--"The Times Announces a Fellowship Named for David Carr," by Times' Ravi Somaiya: "The David Carr Fellow, The Times said, will spend two years in the Times newsroom 'covering the intersection of technology, media and culture.' It is an opportunity, The Times said, 'for a journalist early in his or her career to build upon Mr. Carr's commitment to holding power accountable and telling engaging, deeply reported stories.' ... The Times will be looking for candidates who share his interests, and his openness to new ways of telling stories, 'and also people who maybe have an unusual background.'"

NYU NEWS -- "Colleges Flush With Cash Saddle Poorest Students With Debt," by ProPublica's Annie Waldman and Sisi Wei: "New York University is among the country's wealthiest schools. Backed by its $3.5 billion endowment as well as its considerable fundraising prowess, the school has built campuses in Abu Dhabi and Shanghai, invested billions in SoHo real estate, and given its star faculty loans to buy summer homes. But the university does less than many other schools when it comes to one thing: helping its poor students. A ProPublica analysis based on new data from the U.S. Department of Education shows that students from low-income families graduate from NYU saddled with huge federal loans. The school's Pell Grant recipients - students from families that make less than $30,000 a year - owe an average of $23,250 in federal loans after graduation."

THE TALK OF WALL STREET -- "Wall Street's latest panic: Trump could win: With Bush and Clinton taking their lumps, financial executives face populist critics in both parties," by Politico's Ben White: "Wall Street is growing increasingly terrified that Donald Trump - once viewed as an amusing summertime distraction - could actually win the Republican nomination for president. ... Would-be Wall Street saviors like Jeb Bush are languishing in single digits. The belief that Trump's candidacy would quickly fade is now evaporating in a wave of fear. ... The CEO of one large Wall Street firm ... said the assumption in the financial industry remains that something will eventually knock Trump off and send voters toward a more establishment candidate. But that assumption is no longer held with strong conviction. And a dozen Wall Street executives interviewed for this article could not say what might dent Trump's appeal or when it might happen."

-- "Liberals turn up the heat on the Fed: Lawmakers and activists say a rate hike would hurt workers," by Politico's Zachary Warmbrodt, with Daniel Lippman: "As the Federal Reserve nears a decision Thursday on whether to raise rates for the first time in nine years, [Janet] Yellen and her team are facing mounting political pressure to hold off - not just from economists concerned about risks abroad and market turmoil, but also from progressives who say the central bank has a duty to address economic disparities by keeping interest rates low."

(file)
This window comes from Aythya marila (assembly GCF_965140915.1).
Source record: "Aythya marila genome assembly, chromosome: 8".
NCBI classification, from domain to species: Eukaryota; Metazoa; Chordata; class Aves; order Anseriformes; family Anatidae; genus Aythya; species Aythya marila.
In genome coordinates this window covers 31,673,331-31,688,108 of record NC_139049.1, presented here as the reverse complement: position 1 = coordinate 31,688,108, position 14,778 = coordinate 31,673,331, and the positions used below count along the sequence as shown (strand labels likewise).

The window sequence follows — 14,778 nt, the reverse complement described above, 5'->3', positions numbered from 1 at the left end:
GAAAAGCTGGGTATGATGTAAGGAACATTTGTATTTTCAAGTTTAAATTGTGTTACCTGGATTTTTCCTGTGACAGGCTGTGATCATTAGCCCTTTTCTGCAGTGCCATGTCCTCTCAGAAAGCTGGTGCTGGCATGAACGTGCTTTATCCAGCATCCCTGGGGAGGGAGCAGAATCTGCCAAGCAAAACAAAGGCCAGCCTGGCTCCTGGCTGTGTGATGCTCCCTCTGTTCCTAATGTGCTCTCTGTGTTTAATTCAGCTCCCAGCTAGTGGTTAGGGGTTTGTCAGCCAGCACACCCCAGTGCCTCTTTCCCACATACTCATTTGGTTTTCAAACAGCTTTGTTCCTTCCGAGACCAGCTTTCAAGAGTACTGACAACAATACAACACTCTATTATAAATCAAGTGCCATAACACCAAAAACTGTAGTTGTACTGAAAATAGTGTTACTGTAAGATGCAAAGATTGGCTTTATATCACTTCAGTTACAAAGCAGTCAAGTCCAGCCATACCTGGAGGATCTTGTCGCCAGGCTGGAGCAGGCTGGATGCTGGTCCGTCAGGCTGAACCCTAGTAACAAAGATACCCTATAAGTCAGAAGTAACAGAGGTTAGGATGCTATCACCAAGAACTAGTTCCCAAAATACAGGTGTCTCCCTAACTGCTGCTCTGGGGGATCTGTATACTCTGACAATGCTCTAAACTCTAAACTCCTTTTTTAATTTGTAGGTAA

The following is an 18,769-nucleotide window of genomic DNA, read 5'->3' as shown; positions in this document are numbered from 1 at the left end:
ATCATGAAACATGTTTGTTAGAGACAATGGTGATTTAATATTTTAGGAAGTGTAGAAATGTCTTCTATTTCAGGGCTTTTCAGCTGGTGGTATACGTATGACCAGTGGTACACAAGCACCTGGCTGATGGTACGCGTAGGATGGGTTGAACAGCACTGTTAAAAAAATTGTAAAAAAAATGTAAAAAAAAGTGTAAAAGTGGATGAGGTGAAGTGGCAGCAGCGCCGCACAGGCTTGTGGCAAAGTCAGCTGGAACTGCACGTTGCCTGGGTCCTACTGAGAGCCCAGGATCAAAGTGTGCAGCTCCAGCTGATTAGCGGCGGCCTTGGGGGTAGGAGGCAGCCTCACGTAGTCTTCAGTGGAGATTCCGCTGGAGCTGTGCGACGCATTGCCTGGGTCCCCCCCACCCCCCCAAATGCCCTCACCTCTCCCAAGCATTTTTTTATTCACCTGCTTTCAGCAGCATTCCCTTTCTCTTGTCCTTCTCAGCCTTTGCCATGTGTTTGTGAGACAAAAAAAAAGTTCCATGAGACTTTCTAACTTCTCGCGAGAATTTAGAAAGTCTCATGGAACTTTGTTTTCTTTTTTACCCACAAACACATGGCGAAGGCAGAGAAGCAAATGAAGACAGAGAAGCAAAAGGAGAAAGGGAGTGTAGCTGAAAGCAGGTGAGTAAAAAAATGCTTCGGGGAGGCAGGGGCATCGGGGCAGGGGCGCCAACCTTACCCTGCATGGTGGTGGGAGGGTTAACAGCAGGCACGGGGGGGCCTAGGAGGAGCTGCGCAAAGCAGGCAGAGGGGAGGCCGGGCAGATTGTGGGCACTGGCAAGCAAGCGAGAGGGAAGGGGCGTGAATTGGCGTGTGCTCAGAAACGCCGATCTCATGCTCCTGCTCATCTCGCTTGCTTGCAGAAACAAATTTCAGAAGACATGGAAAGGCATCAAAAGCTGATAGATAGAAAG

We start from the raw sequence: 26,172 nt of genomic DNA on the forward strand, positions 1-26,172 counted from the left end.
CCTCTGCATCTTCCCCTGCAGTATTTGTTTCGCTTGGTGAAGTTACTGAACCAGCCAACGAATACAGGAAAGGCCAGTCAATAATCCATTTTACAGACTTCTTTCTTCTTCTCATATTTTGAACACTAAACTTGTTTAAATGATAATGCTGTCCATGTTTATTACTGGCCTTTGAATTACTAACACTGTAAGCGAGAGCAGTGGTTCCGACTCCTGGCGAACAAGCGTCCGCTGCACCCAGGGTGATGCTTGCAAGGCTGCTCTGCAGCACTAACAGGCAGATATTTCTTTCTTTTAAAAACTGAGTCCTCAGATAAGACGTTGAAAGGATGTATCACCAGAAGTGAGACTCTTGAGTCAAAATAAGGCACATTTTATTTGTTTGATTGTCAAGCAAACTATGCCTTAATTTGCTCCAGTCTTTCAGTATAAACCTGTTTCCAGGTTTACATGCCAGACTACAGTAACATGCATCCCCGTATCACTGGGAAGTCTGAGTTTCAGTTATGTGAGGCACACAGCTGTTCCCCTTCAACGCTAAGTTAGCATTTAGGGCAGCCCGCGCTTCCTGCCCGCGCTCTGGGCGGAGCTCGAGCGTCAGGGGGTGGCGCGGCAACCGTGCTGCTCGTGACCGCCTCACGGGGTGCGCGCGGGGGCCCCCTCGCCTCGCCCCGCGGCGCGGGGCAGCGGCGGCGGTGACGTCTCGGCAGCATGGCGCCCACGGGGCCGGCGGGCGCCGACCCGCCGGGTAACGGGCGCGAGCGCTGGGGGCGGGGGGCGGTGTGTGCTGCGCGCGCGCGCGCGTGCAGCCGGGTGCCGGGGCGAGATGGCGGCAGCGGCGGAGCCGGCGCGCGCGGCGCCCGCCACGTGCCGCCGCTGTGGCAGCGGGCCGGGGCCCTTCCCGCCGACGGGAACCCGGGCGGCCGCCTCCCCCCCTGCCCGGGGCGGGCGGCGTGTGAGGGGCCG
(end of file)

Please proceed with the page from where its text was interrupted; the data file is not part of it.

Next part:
SPEED READ -- "Sheldon Silver, Former Assembly Speaker, Helped Developer Block Methadone Clinic's Relocation, U.S. Says," by Times' Benjamin Weiser: "When a methadone clinic sought to relocate to Manhattan's financial district in 2011, parents, local business owners and others rallied in opposition. Perhaps the most prominent opponent was Sheldon Silver, then the powerful speaker of the State Assembly who represented that neighborhood. 'I made it clear to everyone involved that this does not seem to be an appropriate location for this facility,' Mr. Silver said ... But what Mr. Silver did not reveal then ... was that a real estate developer who owned a building near the proposed location had asked him for his help in blocking the project - and that Mr. Silver had a secret interest in providing such assistance. Mr. Silver, prosecutors said in the filing, was receiving hundreds of thousands of dollars in illegal payments disguised as referral fees from a law firm to which he had steered some of the developer's legal business."

CAPITOL MOVES: Adam Richardson, an eight-year veteran of the State Senate's majority counsel's office, is leaving his position for a job at Ostroff Associates. The New York State Energy Research and Development Authority has named Donovan Gordon its director of renewable thermal.